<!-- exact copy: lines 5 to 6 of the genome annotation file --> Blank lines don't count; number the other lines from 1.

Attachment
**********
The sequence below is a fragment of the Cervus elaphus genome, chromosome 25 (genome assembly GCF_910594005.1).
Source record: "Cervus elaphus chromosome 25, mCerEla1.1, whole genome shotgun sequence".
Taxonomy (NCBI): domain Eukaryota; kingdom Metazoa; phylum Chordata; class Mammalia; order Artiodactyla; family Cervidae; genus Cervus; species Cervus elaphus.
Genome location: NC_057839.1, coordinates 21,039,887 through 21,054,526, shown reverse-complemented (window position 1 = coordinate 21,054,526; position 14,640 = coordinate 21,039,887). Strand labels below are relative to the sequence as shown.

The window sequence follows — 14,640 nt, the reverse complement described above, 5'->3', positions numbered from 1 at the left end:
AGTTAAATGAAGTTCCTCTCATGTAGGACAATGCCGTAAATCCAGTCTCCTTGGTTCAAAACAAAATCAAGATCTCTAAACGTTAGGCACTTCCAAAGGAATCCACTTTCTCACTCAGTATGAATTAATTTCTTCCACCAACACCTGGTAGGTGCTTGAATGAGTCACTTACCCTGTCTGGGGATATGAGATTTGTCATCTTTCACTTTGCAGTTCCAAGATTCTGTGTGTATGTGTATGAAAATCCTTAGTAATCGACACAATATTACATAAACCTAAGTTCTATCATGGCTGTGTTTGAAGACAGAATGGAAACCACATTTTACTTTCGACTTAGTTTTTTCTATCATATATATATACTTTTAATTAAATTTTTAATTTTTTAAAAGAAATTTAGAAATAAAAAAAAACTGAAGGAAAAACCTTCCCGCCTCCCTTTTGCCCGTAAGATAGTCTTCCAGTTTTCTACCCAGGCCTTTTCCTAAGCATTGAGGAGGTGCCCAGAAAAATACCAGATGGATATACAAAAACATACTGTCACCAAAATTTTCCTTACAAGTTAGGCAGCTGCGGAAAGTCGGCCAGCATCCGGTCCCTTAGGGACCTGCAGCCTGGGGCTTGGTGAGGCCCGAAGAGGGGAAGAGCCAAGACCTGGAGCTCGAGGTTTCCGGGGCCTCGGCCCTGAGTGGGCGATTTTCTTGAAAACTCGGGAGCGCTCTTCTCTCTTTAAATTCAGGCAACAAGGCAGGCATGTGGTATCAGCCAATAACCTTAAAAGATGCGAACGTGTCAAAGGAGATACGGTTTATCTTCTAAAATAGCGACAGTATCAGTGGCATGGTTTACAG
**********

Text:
The window sequence follows — 14,640 nt, the reverse complement described above, 5'->3', positions numbered from 1 at the left end:
AGTTAAATGAAGTTCCTCTCATGTAGGACAATGCCGTAAATCCAGTCTCCTTGGTTCAAAACAAAATCAAGATCTCTAAACGTTAGGCACTTCCAAAGGAATCCACTTTCTCACTCAGTATGAATTAATTTCTTCCACCAACACCTGGTAGGTGCTTGAATGAGTCACTTACCCTGTCTGGGGATATGAGATTTGTCATCTTTCACTTTGCAGTTCCAAGATTCTGTGTGTATGTGTATGAAAATCCTTAGTAATCGACACAATATTACATAAACCTAAGTTCTATCATGGCTGTGTTTGAAGACAGAATGGAAACCACATTTTACTTTCGACTTAGTTTTTTCTATCATATATATATACTTTTAATTAAATTTTTAATTTTTTAAAAGAAATTTAGAAATAAAAAAAAACTGAAGGAAAAACCTTCCCGCCTCCCTTTTGCCCGTAAGATAGTCTTCCAGTTTTCTACCCAGGCCTTTTCCTAAGCATTGAGGAGGTGCCCAGAAAAATACCAGATGGATATACAAAAACATACTGTCACCAAAATTTTCCTTACAAGTTAGGCAGCTGCGGAAAGTCGGCCAGCATCCGGTCCCTTAGGGACCTGCAGCCTGGGGCTTGGTGAGGCCCGAAGAGGGGAAGAGCCAAGACCTGGAGCTCGAGGTTTCCGGGGCCTCGGCCCTGAGTGGGCGATTTTCTTGAAAACTCGGGAGCGCTCTTCTCTCTTTAAATTCAGGCAACAAGGCAGGCATGTGGTATCAGCCAATAACCTTAAAAGATGCGAACGTGTCAAAGGAGATACGGTTTATCTTCTAAAATAGCGACAGTATCAGTGGCATGGTTTACAG